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Leading Off
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As we enter a new year, the “Great Attrition” is still top of mind for the C-suite. Employees continue to quit in droves, and employers are scrambling to figure out why—and to keep them on board. To understand, empathize with, and evaluate what their workforce needs and wants, many organizations are turning to personal—and personalized—interactions with employees, basing their efforts on data as well as tools and assessments. Organizational science can help, but personalization is a balancing act: the chatty familiarity of data-driven marketing—knowing which restaurants we frequent or where we went on our last vacation—can feel intrusive rather than thoughtful if not done right. Done properly, though, personalization works. Customers expect it, and companies that manage it well generate 40 percent more revenue from it than average players. The same reasoning applies here: organizations that personalize rather than mass-market what they’re able to offer their employees can expect improved engagement and retention. This week, let’s explore the ways you can lead with a personal touch in 2022 and beyond.
It’s business, and it’s personal: Winning hearts and mindsets
Want to make your change-management program stick? Make it personal. The earliest advertisers knew that understanding customer psychology is the trick to getting people to buy. Start by trying to understand your employees’ thinking, and meet them where they are. Employee mindsets are the biggest roadblock to successful organizational transformations. McKinsey research shows that companies that address these mindsets are four times more likely than those that don’t to rate their change programs as at least “successful.” Of course, changing long-ingrained mindsets takes time and effort. Leaders must first identify the limiting mindsets and then reframe them appropriately. For example, the belief that “criticism damages relationships” can be reframed as “honesty is essential to building strong relationships.” Workshops and training programs can reinforce new mindsets and help ensure that employees develop and grow.
Senior leaders are 20 percent more likely than those in other roles to believe that their business transformation’s goals have been adapted for relevant employees across the organization. This perception gap is one of the reasons that a large majority of transformations fail. Successful organizations are more likely to involve employees in the transformation and engage them in face-to-face communication—through line-manager briefings, leadership town halls, and a cascade of information throughout the business. And increased employee involvement in business transformations can lead to better results for shareholders, McKinsey research shows.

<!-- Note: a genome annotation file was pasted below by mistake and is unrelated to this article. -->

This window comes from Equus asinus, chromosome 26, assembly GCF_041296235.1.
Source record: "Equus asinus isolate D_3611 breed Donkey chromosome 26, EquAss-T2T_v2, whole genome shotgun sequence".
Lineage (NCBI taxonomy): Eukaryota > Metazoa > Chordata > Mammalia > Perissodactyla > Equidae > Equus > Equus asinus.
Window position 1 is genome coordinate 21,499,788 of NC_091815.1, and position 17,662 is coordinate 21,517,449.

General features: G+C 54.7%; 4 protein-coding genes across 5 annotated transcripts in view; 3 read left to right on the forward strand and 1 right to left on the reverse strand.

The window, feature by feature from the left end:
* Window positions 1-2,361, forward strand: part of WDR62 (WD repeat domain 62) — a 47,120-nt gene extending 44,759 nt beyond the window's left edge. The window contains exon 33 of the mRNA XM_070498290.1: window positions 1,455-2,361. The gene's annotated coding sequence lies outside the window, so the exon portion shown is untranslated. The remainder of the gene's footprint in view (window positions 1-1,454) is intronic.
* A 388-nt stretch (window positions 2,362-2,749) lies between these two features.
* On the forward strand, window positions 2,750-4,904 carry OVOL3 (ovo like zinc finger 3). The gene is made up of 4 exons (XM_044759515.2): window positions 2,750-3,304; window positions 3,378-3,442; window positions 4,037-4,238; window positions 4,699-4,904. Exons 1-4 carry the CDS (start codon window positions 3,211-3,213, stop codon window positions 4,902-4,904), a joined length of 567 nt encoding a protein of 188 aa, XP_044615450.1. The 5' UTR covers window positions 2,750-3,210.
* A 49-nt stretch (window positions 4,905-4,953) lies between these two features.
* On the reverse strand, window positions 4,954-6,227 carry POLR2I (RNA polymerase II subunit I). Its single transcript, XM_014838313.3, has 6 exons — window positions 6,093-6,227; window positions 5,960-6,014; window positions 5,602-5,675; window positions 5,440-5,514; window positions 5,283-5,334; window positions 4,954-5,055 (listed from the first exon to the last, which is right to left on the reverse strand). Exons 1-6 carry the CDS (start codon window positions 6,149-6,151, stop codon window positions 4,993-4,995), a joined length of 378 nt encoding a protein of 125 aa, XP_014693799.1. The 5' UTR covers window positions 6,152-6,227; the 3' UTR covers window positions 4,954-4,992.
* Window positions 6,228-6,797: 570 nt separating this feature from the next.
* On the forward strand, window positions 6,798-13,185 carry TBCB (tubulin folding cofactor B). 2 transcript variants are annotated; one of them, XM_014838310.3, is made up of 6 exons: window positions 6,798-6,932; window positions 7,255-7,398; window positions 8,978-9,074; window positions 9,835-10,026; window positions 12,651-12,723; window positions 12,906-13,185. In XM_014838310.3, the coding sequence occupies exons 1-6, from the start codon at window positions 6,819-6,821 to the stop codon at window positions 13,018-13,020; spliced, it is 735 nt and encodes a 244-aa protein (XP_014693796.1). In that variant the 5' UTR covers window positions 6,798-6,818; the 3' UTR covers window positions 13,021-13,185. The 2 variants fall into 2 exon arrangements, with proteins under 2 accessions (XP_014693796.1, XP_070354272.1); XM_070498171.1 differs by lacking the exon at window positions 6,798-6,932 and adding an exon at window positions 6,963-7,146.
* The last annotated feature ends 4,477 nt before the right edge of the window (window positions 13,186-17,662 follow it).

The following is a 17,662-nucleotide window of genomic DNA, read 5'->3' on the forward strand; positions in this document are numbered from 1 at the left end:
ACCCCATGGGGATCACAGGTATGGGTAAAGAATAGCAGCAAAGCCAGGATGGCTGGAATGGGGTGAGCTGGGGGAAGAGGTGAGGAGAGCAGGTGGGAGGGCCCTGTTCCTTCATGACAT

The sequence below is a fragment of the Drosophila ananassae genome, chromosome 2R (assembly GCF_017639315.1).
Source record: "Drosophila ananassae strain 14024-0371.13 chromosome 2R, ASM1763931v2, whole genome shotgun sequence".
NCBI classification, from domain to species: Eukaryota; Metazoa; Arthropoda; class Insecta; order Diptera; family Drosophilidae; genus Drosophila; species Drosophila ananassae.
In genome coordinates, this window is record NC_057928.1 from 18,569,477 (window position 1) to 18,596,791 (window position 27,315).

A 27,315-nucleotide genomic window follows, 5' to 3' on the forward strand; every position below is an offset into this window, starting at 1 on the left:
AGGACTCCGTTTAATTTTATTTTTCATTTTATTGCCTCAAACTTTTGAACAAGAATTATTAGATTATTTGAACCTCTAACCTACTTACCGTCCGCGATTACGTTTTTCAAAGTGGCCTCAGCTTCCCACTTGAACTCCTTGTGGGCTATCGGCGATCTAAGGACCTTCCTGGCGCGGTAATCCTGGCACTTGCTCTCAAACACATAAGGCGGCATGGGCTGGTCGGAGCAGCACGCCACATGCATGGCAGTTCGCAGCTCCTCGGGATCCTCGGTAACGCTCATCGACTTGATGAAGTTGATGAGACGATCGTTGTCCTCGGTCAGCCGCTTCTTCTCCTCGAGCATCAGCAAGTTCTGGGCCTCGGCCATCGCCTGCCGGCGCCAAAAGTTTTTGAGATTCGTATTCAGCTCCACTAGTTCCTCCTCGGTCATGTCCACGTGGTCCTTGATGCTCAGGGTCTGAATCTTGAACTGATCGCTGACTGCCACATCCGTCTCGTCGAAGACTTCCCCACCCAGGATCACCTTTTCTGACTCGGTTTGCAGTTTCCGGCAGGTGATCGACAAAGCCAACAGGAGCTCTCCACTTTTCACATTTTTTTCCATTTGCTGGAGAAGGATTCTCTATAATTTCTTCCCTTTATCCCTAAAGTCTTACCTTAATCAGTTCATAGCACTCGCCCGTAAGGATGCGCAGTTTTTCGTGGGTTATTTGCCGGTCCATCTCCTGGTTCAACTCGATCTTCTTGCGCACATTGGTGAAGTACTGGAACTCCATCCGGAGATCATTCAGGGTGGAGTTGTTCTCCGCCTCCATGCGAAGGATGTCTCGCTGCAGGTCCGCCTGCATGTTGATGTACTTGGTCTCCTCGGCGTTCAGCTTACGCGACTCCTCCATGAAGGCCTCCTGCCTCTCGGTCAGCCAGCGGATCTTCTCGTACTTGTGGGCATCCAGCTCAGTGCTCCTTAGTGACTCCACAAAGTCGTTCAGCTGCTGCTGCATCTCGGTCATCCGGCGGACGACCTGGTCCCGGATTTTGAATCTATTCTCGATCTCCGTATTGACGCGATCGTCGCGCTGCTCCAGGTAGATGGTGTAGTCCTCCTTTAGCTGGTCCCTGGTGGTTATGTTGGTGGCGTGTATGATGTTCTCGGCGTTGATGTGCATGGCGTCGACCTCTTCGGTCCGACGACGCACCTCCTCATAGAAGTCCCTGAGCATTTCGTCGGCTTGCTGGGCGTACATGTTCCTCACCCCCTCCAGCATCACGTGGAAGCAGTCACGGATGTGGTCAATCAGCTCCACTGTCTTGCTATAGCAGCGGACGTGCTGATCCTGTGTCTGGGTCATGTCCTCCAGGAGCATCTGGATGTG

“Always treat your employees exactly as you want them to treat your best customers.”
In 1989, when the late author and motivational speaker Stephen R. Covey wrote this in his bestseller The 7 Habits of Highly Effective People, the concept of “employee experience” was still years away. Organizations knew that happy employees led to happy customers, but the feedback surveys and workforce-engagement measures of the time were a far cry from today’s integrated employee journeys that include individually tailored communications, coaching, opportunities, and rewards. An employee-centric corporate culture can make all the difference as to whether people stay or leave. What cultural elements are most likely to make them stay? Not job security and benefits, as you might think, but being respected at work and having supportive leaders.
people working at a table
You’re committed to creating a seamless and personalized employee experience. What does that mean in practical terms? Diane Gherson, a senior lecturer at Harvard Business School and former head of HR at IBM, offered specific how-tos in this 2018 interview. She notes that IBM came to put employee experience at the center of people management by shifting from relying on experts to build HR programs to making sure to “bring [employees] into the design process, cocreate with them, and iterate over time so that we meet people’s needs.” Technology played a big part too. For example, IBM leaders and employees codesigned a learning platform that was personalized for every one of IBM’s 300,000-plus workers.
office witht table tennis
Beanbag chairs. Foosball tables. In-office bars. For several years such amenities were part of companies’ efforts to create a “hip” office culture. But in the postpandemic era, as organizations try to woo employees back to the office, the perks are more glamorous. High-end office buildings tout terraces, rooftop gardens, star chefs, bicycle stalls, and game rooms. Desperate to keep talent and prevent burnout, a growing number of businesses are sponsoring “paid time on” vacations for employees at luxury resorts where they can combine work with leisure activities like fly-fishing and yoga classes.
Lead personally.
— Edited by Rama Ramaswami, a senior editor in McKinsey’s Stamford office
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